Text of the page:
“Remembering ATTICUS FINCH”
By Jerry Gervase
I would put Harper Lee’s To Kill a Mockingbird on any personal list of favorite books. It might even be at the very top of the list if I limited it to only novels.
It is “Christmas in July” was my first reaction upon hearing of the publication of Ms. Lee’s new novel. After 55 years, the author of To Kill a Mockingbird, a book Oprah Winfrey called America’s novel, has finally written a sequel. Go Set a Watchman was released on July 14. The publisher ordered a first print run of two million copies.
The book is already creating a buzz among Harper Lee fans. Our small local library has ordered six copies and has 20 requests for the book.
Cynthia Fernandes, of Pilgrim’s Way Book Store in Carmel said she has ordered forty copies. “Since we’re a small store, we usually order a couple of copies at a time of a new novel,” she said. “So the number we’ve ordered is quite significant.”
Readers’ high expectations for Lee’s new novel are deservedly high since Mockingbird not only won the Pulitzer Prize, it was voted “Best Novel of the Century” in a poll by Library Journal. Harper Lee was awarded the Presidential Medal of Freedom for her contribution to literature. Sales for Mockingbird surpassed 40 million copies.
I was ready to join the waiting with bated breath pre-pub crowd and order a copy until I read a review of the new book. It wasn’t a negative review, but it describes the changes in Atticus Finch 20 years after Mockingbird. I did not like what has become of this literary role model. Let me explain.
My admiration for the character, Atticus Finch, was not diminished by the movie. While reading the book I had pictured the tall taciturn actor, Gregory Peck in the role of the resolute small town lawyer standing steadfast against the racial prejudice that had condemned a black man before his trial had started. No one else embodied the image of Finch I had created in my mind’s eye as Peck did. The studio’s original choice for the Finch role was Rock Hudson. I’m glad Hollywood got it right for one of my all time favorite films.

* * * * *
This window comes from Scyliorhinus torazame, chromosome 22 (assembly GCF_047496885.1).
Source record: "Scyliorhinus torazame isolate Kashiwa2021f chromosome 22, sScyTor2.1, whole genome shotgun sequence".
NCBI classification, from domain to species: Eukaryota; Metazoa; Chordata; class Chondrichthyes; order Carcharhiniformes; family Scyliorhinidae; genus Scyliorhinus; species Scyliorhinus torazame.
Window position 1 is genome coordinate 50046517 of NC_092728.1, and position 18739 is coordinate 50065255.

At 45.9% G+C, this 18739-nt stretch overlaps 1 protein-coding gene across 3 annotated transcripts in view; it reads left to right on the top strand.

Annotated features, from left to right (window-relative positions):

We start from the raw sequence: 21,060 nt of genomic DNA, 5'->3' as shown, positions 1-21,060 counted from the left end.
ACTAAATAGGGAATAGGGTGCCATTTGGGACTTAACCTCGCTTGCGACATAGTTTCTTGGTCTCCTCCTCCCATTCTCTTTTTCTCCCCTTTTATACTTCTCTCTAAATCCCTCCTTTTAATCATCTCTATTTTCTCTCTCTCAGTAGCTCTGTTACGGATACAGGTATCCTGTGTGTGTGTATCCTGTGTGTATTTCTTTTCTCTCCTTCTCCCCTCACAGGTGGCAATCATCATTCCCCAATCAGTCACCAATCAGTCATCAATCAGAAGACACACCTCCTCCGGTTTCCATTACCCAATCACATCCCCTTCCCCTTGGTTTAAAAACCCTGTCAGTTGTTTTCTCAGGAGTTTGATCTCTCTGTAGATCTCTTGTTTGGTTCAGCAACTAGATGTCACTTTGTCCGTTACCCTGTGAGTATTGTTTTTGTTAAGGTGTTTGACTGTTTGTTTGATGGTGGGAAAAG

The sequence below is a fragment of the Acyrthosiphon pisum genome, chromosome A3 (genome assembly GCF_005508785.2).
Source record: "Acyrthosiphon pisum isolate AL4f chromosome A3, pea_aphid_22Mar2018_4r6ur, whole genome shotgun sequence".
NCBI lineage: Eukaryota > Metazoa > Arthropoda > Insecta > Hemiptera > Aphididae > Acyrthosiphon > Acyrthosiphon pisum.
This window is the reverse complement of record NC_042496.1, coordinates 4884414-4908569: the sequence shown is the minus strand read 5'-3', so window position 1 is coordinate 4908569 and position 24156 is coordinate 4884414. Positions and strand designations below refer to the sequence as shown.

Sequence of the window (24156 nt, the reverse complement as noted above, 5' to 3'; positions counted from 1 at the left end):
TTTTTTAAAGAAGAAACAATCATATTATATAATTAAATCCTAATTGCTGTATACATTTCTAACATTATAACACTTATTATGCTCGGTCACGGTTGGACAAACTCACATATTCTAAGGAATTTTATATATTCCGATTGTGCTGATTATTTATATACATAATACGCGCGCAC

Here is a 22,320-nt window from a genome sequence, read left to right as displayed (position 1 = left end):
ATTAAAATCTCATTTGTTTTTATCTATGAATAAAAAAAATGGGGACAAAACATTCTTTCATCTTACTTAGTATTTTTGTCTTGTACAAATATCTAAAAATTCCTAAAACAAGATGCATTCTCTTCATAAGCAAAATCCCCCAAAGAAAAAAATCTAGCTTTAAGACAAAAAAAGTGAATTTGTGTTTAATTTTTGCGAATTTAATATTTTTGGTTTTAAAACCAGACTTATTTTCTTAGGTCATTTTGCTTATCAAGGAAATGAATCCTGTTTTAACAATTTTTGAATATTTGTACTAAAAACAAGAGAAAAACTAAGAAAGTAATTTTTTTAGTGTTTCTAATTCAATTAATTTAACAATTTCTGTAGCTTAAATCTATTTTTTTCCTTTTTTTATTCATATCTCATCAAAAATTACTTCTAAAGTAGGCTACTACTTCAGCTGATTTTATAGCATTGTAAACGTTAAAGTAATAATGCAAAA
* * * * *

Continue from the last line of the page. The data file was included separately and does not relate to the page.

Although the story is about racial prejudice and Finch’s integrity in taking an unpopular stance by defending a black man falsely accused of raping a white woman, it is also about the innocence of widower Finch’s two young children: Scout, a six year old girl, and Jem, a 10 year old boy, and how that innocence is intruded upon by the trial.
That innocence is captured by Director Robert Mulligan’s opening shot over the film’s credits. The shot shows an overhead view of a small girl opening and peering into an old cigar box filled with childhood trinkets and treasures. Then in the best use of extreme close-up I had seen in movies, the camera slowly tracks along the assortment of items in the cigar box. I don’t remember them all, but there were several striped marbles, an Indian Head and a Lincoln head penny, a broken pocket watch on a chain, a harmonica, and a silver whistle.
The children who think their father is an ordinary man who can’t do anything but explain things better than most people, discover he is the best shot in the county, and his compassionate defense of the defendant wins him the respect and admiration of the children.
In Go Set A Watchman Atticus Finch has become a bigot, with repugnant views on race and segregation. He is the antithesis of the Atticus Finch I admired in Mockingbird. The book review states “The depiction of Atticus in Watchman makes for disturbing reading, and for Mockingbird fans, it’s especially disorienting.”
I will read the book eventually. For now, though, I prefer to keep my memory of Atticus Finch intact and not be disoriented by who he has become. There is a scene in “Mockingbird” where Finch tells his son, Jem, how his own father told him it was a sin to kill a mockingbird because, “Well, I reckon because mockingbirds don’t do anything but make music for us to enjoy. They don’t eat people’s gardens, don’t nest in the corncrib, they don’t do one thing but just sing their hearts out for us.”
That is how I want to remember Atticus Finch: a gentle father, an honorable advocate for the oppressed. I’ll put a hold on his dissonant characterization in Watchman while remembering the sweet music of a mockingbird.
by Jerry Gervase